We then drove North again to Berck, the town where the Vincents own a house next to the beach and where they very kindly suggested we stay. The house had about six bedrooms and could sleep a regiment. It is about a five minute drive to the center of town, where there are plenty of shops, restaurants and trinket salesmen. We mostly relaxed and strolled on the beach. For breakfast, we went to the Hippo Cafe, where I confidently announced ourselves and requested menus in fluent French. The waiter turned out to be from Yorkshire but had lived in Berck for the past three years. We then had a good chat (in English) and he furnished us with a map and suggestions for places to visit.

When we first went on the beach, we were astounded by how huge it is. Like Mont St. Michel, the beach has a very shallow slope; when the tide is out, the sea is so far out that you can hardly see it, but when the tide comes in, the water can come roaring up the beach at an alarming rate. It was quite sunny but windy and cool and we both had our woolies on. Our first stroll took us south, past a class in sand yachting (which looked like fun but a bit scary in all the wind), to the town esplanade. Beyond the esplanade was an inlet where there is a seal colony, which we inspected and which inspected us. The next day, we went north, where there were all kinds of cool German fortifications in an advanced state of decay and mostly covered with grafitti.

On Friday, our last evening in Berck, we went into town and had a fine meal. I had mussels, which were not only delicious but too numerous even for me to finish.

Bayeaux cathedral Bayeaux cathedral The original glass, preserved from 13th century
Museum in Arromanches Thank you, Bill Price Tank
Omaha beach Omaha beach visitor center Omaha beach visitor center
Welcome to Berck-sur-Mer Louise and Peter on the beach, wearing our warmest clothes to protect us from the harsh weather
Some locals on the beach, not quite as dressed up Sand yachts The seals
German fortifications More of the same Yet more fortifications

The next day, we left early for Lille, arriving at the town hall about 11:30. In France, marriage is defined by a civil ceremony - a religious service doesn't count. Before the assembled multitude, the mayor read a list of the statutes that must be obeyed and Anne-Sophie and Thibaut agreed. Case closed.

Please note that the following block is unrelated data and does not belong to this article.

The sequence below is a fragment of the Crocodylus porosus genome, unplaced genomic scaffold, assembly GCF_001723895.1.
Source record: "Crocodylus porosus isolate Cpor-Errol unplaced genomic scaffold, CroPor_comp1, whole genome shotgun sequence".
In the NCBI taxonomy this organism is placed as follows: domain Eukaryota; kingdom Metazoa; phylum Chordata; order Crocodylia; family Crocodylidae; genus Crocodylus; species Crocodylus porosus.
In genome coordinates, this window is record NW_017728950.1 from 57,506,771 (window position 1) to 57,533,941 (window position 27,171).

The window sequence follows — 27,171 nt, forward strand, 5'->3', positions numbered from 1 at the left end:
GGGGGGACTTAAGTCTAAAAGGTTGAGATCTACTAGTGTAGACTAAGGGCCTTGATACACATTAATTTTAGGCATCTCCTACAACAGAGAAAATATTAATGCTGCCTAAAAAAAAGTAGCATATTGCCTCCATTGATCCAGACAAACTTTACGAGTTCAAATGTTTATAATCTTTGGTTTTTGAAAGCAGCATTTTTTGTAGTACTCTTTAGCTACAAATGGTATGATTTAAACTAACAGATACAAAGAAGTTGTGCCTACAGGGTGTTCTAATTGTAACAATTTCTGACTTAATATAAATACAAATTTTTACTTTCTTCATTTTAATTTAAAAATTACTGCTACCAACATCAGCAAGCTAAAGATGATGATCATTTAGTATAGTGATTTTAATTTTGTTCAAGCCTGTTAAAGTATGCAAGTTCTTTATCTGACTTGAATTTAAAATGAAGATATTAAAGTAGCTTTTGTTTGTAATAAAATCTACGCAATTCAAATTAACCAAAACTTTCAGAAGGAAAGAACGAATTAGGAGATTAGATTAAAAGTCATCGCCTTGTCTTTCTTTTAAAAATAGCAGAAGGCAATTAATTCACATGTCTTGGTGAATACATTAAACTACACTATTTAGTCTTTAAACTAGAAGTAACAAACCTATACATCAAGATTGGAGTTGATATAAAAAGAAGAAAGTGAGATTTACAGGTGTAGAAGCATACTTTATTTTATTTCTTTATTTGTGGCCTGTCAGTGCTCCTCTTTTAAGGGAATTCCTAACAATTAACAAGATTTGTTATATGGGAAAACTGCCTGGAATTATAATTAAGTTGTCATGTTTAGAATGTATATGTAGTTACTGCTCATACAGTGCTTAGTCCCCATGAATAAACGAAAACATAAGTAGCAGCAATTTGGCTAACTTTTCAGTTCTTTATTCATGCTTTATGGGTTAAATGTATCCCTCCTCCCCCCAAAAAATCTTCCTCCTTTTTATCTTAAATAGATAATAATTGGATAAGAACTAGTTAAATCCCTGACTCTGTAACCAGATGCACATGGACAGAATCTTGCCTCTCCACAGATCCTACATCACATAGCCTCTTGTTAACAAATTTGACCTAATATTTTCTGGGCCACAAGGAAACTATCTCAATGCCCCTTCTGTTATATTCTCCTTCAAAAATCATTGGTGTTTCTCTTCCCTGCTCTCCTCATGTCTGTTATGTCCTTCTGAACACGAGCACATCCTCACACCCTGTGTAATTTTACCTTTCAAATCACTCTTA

Then off to church (l'Eglise Saint-Andre) for brief ceremony there, and then to the Chateau de Bourgogne in Estaimbourg, just over the border in Belgium, for wine, food and celebration. We were seated with the Vincents and other of their English-speaking friends and felt very special. There were fun and games till the wee hours, though we slipped out at 10. We had a reservation at the Villa White Cloud nearby, where we spent the night.

Off to Ghent the next day, which, like Bruges, has an amazing number of ancient buildings. Unlike Bruges, it was a thriving cloth manufacturing center for many years and all that industrial activity coated the ancient buildings with a thick layer of grime. It wasn't until the last century that the city decided to go for the tourist trade and scraped off all the grime. Now it competes with Bruges for the tourist dollar. It seems a little less crowded than Bruges, which appealed to us, and it has a kick-ass castle in the middle of everything.

Anne-Sophie in the town hall The happy couple with Thibaut's parents The mayor's office
The Chateau The moms Antoine
Het Gravensteen in Ghent Top of the castle The castle
Ghent guildhouses Street art in Ghent Sheraton art

After Ghent, we drove straight to the Brussels airport, dumped the rental car and spent the night at the Sheraton, right across from the terminal. Above right is a remarkable piece of 3D art in the lobby, depicting, I believe, the reaction of the Selenites in 1969 on seeing the Apollo landing.

Our flight was at noon and we had another smooth trip home. We were psyched to see the cats after such a long absence - the Ruskies seemed glad to see us but Tillie didn't recognize us at first and hissed at us if we came too close. But after a little while she decided we were OK and peace descended upon our household.